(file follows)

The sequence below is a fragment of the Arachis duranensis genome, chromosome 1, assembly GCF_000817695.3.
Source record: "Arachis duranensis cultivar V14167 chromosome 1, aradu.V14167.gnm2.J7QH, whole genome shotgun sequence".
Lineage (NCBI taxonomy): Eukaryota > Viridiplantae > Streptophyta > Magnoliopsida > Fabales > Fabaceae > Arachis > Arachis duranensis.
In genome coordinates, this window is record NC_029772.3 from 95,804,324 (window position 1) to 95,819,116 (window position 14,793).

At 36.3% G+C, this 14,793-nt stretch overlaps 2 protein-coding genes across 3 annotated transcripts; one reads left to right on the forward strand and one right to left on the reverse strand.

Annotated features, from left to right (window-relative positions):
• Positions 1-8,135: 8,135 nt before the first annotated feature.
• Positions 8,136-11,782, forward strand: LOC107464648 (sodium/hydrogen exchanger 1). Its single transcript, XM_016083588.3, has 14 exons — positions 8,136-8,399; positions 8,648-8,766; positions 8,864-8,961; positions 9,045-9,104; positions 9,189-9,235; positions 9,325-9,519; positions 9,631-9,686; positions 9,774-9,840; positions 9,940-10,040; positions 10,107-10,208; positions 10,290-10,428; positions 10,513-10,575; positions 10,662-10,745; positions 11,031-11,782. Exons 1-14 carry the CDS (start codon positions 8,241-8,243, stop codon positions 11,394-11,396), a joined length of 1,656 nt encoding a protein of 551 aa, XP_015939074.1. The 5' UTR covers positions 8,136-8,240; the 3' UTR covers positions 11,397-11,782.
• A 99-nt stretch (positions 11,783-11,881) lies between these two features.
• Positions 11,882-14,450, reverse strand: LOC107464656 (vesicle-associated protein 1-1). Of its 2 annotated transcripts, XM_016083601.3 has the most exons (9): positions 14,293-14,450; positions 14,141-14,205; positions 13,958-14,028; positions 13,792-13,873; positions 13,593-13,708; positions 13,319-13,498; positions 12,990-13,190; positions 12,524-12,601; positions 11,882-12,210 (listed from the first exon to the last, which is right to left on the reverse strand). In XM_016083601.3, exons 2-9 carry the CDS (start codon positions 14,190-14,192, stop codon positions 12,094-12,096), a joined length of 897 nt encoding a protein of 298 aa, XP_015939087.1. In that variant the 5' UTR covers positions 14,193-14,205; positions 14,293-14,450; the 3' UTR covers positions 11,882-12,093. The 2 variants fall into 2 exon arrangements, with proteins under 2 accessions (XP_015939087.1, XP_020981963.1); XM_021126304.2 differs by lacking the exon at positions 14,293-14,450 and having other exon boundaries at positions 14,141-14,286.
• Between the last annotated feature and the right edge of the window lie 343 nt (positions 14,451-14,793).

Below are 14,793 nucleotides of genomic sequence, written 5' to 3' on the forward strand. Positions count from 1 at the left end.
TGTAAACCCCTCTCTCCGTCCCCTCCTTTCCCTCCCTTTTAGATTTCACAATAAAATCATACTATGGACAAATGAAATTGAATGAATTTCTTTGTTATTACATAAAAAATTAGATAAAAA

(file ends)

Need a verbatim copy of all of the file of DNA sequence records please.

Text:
The sequence below is a fragment of the Arachis duranensis genome, chromosome 1, assembly GCF_000817695.3.
Source record: "Arachis duranensis cultivar V14167 chromosome 1, aradu.V14167.gnm2.J7QH, whole genome shotgun sequence".
Lineage (NCBI taxonomy): Eukaryota > Viridiplantae > Streptophyta > Magnoliopsida > Fabales > Fabaceae > Arachis > Arachis duranensis.
In genome coordinates, this window is record NC_029772.3 from 95,804,324 (window position 1) to 95,819,116 (window position 14,793).

At 36.3% G+C, this 14,793-nt stretch overlaps 2 protein-coding genes across 3 annotated transcripts; one reads left to right on the forward strand and one right to left on the reverse strand.

Annotated features, from left to right (window-relative positions):
• Positions 1-8,135: 8,135 nt before the first annotated feature.
• Positions 8,136-11,782, forward strand: LOC107464648 (sodium/hydrogen exchanger 1). Its single transcript, XM_016083588.3, has 14 exons — positions 8,136-8,399; positions 8,648-8,766; positions 8,864-8,961; positions 9,045-9,104; positions 9,189-9,235; positions 9,325-9,519; positions 9,631-9,686; positions 9,774-9,840; positions 9,940-10,040; positions 10,107-10,208; positions 10,290-10,428; positions 10,513-10,575; positions 10,662-10,745; positions 11,031-11,782. Exons 1-14 carry the CDS (start codon positions 8,241-8,243, stop codon positions 11,394-11,396), a joined length of 1,656 nt encoding a protein of 551 aa, XP_015939074.1. The 5' UTR covers positions 8,136-8,240; the 3' UTR covers positions 11,397-11,782.
• A 99-nt stretch (positions 11,783-11,881) lies between these two features.
• Positions 11,882-14,450, reverse strand: LOC107464656 (vesicle-associated protein 1-1). Of its 2 annotated transcripts, XM_016083601.3 has the most exons (9): positions 14,293-14,450; positions 14,141-14,205; positions 13,958-14,028; positions 13,792-13,873; positions 13,593-13,708; positions 13,319-13,498; positions 12,990-13,190; positions 12,524-12,601; positions 11,882-12,210 (listed from the first exon to the last, which is right to left on the reverse strand). In XM_016083601.3, exons 2-9 carry the CDS (start codon positions 14,190-14,192, stop codon positions 12,094-12,096), a joined length of 897 nt encoding a protein of 298 aa, XP_015939087.1. In that variant the 5' UTR covers positions 14,193-14,205; positions 14,293-14,450; the 3' UTR covers positions 11,882-12,093. The 2 variants fall into 2 exon arrangements, with proteins under 2 accessions (XP_015939087.1, XP_020981963.1); XM_021126304.2 differs by lacking the exon at positions 14,293-14,450 and having other exon boundaries at positions 14,141-14,286.
• Between the last annotated feature and the right edge of the window lie 343 nt (positions 14,451-14,793).

Below are 14,793 nucleotides of genomic sequence, written 5' to 3' on the forward strand. Positions count from 1 at the left end.
TGTAAACCCCTCTCTCCGTCCCCTCCTTTCCCTCCCTTTTAGATTTCACAATAAAATCATACTATGGACAAATGAAATTGAATGAATTTCTTTGTTATTACATAAAAAATTAGATAAAAA